Hot Technology in Zanzibar, Rotary Magazine, October-November 2018 written by Dave King and photo by Richard Harris
Facing many problems and challenges with technology in the heat, dust and salty humidity, Rotary members in Africa were intrigued when the idea of resilient tablets arose.
Modern technology in schools is great when it’s working, but in hot and dusty environments it can be a big challenge. Rotary Zanzibar in Stone Town had seen plenty of problems with technology, particularly second-hand laptops which struggle in the heat, dust and salty humidity.
So when visiting British Rotary members suggested Kio Kit/BRCK technology which was designed in neighbouring Kenya for use in challenging environments, the African Rotary members were intrigued.
The Kio Kit consists of a set of 40 resilient tablets which can survive being dropped from a height of 70cm. They live in a robust flight case and all the tablets are charged simultaneously.
So, with the local members of Rotary on board and support from the Brighton & Hove Soiree Rotary Club, the Kio Kits were purchased for US $5,000 (£3,750).
The tablets were received with huge delight at Unguja Ukuu Primary School where, unsurprisingly, it took the students much less time than the teachers to work out the potential of the system!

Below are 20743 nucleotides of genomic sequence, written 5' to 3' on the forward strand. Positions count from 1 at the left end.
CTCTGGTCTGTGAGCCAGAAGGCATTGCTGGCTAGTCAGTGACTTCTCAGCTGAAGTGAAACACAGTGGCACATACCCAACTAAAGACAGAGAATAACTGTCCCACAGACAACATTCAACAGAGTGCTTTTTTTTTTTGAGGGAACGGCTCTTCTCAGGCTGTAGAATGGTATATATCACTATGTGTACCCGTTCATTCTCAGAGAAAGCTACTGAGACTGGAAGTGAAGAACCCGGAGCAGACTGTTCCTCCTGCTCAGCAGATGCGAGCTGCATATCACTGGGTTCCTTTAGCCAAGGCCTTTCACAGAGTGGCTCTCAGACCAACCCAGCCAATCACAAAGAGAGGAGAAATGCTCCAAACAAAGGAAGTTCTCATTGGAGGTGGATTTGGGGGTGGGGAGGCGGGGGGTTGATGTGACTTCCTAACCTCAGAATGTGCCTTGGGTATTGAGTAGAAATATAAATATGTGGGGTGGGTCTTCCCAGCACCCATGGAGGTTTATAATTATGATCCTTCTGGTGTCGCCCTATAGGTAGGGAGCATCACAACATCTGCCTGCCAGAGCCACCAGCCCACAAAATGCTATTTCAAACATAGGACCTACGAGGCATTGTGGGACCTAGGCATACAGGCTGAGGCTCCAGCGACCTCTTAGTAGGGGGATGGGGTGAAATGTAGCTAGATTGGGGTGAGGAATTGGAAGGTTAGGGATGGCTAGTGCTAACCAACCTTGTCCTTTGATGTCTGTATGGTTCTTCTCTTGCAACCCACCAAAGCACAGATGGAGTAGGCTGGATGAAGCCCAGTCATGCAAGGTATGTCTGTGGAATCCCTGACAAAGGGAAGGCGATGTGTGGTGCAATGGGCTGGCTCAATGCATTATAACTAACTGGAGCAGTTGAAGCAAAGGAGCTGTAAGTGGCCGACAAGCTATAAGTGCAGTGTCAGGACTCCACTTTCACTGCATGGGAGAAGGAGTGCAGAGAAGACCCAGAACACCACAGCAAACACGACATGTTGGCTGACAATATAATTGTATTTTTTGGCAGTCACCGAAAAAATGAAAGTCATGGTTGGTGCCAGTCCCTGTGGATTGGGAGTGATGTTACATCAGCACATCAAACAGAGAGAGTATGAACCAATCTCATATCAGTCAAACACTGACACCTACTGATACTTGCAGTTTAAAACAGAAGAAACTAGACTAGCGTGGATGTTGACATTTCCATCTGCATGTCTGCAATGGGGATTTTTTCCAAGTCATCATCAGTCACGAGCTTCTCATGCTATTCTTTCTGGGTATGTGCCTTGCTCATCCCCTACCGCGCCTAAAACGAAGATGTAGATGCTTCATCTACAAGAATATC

Ann Dieckmann, from the Brighton club, explained that in Zanzibar, like much of Africa, rote-learning is the norm, so immersive, interactive learning is quite a significant departure.
The content, developed in Kenya, in delivered in either English or Swahili and is perfect for East African primary schools. It includes stories, comprehension exercises, interactive language learning, reference materials and games which teach numeracy and thinking skills.
She explained: “As teaching skills are limited, the children really appreciate the opportunity to take control of their own learning.
“The digital classroom changes the model of the students relying on the teachers for information, which is often poorly expressed and poorly researched.
“At last they can see, in glorious colour, illustrations of what they previously only saw in black and white on a chalk board.”
In the two years since the system was purchased, the school has had many visitors from local non-governmental organisations and the Zanzibar Ministry of Education and Vocational Training to assess its potential.
As a result, other kits are now working in Zanzibar and neighbouring Pemba Island. The local Rotary club worked with an American club to fund a second Kio Kit for the Zanzibar Learning 4 Life Foundation, an afterschool club in another resource-poor part of the island.
By Dave King
Published Date: October 1, 2018
Young people work with Brighton and Hove Soiree Rotary Club on the Zanzibar Schools Project (ZSP)